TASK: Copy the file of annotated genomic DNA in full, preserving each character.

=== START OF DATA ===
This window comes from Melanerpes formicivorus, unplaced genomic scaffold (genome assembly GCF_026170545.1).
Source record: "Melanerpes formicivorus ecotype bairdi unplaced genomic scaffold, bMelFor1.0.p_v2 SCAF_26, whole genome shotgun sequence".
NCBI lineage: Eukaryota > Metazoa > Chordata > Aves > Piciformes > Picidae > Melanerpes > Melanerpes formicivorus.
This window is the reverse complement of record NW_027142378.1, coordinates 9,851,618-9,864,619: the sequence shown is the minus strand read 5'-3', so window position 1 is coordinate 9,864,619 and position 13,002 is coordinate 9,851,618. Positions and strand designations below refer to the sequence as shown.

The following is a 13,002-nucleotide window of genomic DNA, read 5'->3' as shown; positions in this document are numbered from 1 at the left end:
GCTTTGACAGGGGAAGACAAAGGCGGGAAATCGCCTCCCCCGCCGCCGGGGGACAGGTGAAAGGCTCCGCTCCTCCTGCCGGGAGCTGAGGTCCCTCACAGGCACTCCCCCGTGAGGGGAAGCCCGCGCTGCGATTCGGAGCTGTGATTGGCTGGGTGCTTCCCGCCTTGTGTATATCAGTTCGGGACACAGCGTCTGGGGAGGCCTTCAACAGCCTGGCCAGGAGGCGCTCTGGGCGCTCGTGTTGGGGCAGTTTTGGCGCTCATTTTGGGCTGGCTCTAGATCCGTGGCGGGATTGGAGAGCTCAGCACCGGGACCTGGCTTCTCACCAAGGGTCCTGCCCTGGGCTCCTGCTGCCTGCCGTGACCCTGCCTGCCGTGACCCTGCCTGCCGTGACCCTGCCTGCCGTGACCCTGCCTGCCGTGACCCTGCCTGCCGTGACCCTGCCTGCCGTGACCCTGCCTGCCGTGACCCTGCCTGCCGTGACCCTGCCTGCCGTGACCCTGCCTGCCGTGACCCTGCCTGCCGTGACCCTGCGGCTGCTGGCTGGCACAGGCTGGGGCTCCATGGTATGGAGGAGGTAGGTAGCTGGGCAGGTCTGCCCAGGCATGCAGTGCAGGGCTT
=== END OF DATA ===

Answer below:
This window comes from Melanerpes formicivorus, unplaced genomic scaffold (genome assembly GCF_026170545.1).
Source record: "Melanerpes formicivorus ecotype bairdi unplaced genomic scaffold, bMelFor1.0.p_v2 SCAF_26, whole genome shotgun sequence".
NCBI lineage: Eukaryota > Metazoa > Chordata > Aves > Piciformes > Picidae > Melanerpes > Melanerpes formicivorus.
This window is the reverse complement of record NW_027142378.1, coordinates 9,851,618-9,864,619: the sequence shown is the minus strand read 5'-3', so window position 1 is coordinate 9,864,619 and position 13,002 is coordinate 9,851,618. Positions and strand designations below refer to the sequence as shown.

The following is a 13,002-nucleotide window of genomic DNA, read 5'->3' as shown; positions in this document are numbered from 1 at the left end:
GCTTTGACAGGGGAAGACAAAGGCGGGAAATCGCCTCCCCCGCCGCCGGGGGACAGGTGAAAGGCTCCGCTCCTCCTGCCGGGAGCTGAGGTCCCTCACAGGCACTCCCCCGTGAGGGGAAGCCCGCGCTGCGATTCGGAGCTGTGATTGGCTGGGTGCTTCCCGCCTTGTGTATATCAGTTCGGGACACAGCGTCTGGGGAGGCCTTCAACAGCCTGGCCAGGAGGCGCTCTGGGCGCTCGTGTTGGGGCAGTTTTGGCGCTCATTTTGGGCTGGCTCTAGATCCGTGGCGGGATTGGAGAGCTCAGCACCGGGACCTGGCTTCTCACCAAGGGTCCTGCCCTGGGCTCCTGCTGCCTGCCGTGACCCTGCCTGCCGTGACCCTGCCTGCCGTGACCCTGCCTGCCGTGACCCTGCCTGCCGTGACCCTGCCTGCCGTGACCCTGCCTGCCGTGACCCTGCCTGCCGTGACCCTGCCTGCCGTGACCCTGCCTGCCGTGACCCTGCCTGCCGTGACCCTGCCTGCCGTGACCCTGCGGCTGCTGGCTGGCACAGGCTGGGGCTCCATGGTATGGAGGAGGTAGGTAGCTGGGCAGGTCTGCCCAGGCATGCAGTGCAGGGCTT